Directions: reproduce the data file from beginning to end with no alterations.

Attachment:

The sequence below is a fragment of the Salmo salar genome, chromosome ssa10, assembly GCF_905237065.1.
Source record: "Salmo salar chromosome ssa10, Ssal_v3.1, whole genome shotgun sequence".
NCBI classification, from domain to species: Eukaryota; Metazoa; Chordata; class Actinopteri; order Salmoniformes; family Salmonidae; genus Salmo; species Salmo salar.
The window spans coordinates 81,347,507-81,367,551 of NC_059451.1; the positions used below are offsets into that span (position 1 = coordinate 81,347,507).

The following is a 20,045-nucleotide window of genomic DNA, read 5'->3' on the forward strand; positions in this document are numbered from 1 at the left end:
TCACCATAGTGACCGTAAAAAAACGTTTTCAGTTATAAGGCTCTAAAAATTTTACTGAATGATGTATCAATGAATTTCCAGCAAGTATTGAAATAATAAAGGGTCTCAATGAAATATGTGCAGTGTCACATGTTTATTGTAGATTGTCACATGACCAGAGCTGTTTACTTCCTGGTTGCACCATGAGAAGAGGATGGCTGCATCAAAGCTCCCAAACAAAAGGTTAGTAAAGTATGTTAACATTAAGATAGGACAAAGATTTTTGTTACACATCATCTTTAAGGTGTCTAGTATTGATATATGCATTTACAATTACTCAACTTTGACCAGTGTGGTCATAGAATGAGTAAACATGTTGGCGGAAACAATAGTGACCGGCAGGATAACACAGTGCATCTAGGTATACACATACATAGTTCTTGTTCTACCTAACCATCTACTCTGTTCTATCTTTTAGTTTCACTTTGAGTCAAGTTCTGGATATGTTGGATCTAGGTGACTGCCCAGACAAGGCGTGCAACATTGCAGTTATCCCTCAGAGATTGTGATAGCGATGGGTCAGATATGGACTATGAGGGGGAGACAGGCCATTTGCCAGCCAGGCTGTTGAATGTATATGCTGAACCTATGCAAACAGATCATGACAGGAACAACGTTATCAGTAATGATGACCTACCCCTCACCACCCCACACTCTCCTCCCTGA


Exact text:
The sequence below is a fragment of the Salmo salar genome, chromosome ssa10, assembly GCF_905237065.1.
Source record: "Salmo salar chromosome ssa10, Ssal_v3.1, whole genome shotgun sequence".
NCBI classification, from domain to species: Eukaryota; Metazoa; Chordata; class Actinopteri; order Salmoniformes; family Salmonidae; genus Salmo; species Salmo salar.
The window spans coordinates 81,347,507-81,367,551 of NC_059451.1; the positions used below are offsets into that span (position 1 = coordinate 81,347,507).

The following is a 20,045-nucleotide window of genomic DNA, read 5'->3' on the forward strand; positions in this document are numbered from 1 at the left end:
TCACCATAGTGACCGTAAAAAAACGTTTTCAGTTATAAGGCTCTAAAAATTTTACTGAATGATGTATCAATGAATTTCCAGCAAGTATTGAAATAATAAAGGGTCTCAATGAAATATGTGCAGTGTCACATGTTTATTGTAGATTGTCACATGACCAGAGCTGTTTACTTCCTGGTTGCACCATGAGAAGAGGATGGCTGCATCAAAGCTCCCAAACAAAAGGTTAGTAAAGTATGTTAACATTAAGATAGGACAAAGATTTTTGTTACACATCATCTTTAAGGTGTCTAGTATTGATATATGCATTTACAATTACTCAACTTTGACCAGTGTGGTCATAGAATGAGTAAACATGTTGGCGGAAACAATAGTGACCGGCAGGATAACACAGTGCATCTAGGTATACACATACATAGTTCTTGTTCTACCTAACCATCTACTCTGTTCTATCTTTTAGTTTCACTTTGAGTCAAGTTCTGGATATGTTGGATCTAGGTGACTGCCCAGACAAGGCGTGCAACATTGCAGTTATCCCTCAGAGATTGTGATAGCGATGGGTCAGATATGGACTATGAGGGGGAGACAGGCCATTTGCCAGCCAGGCTGTTGAATGTATATGCTGAACCTATGCAAACAGATCATGACAGGAACAACGTTATCAGTAATGATGACCTACCCCTCACCACCCCACACTCTCCTCCCTGA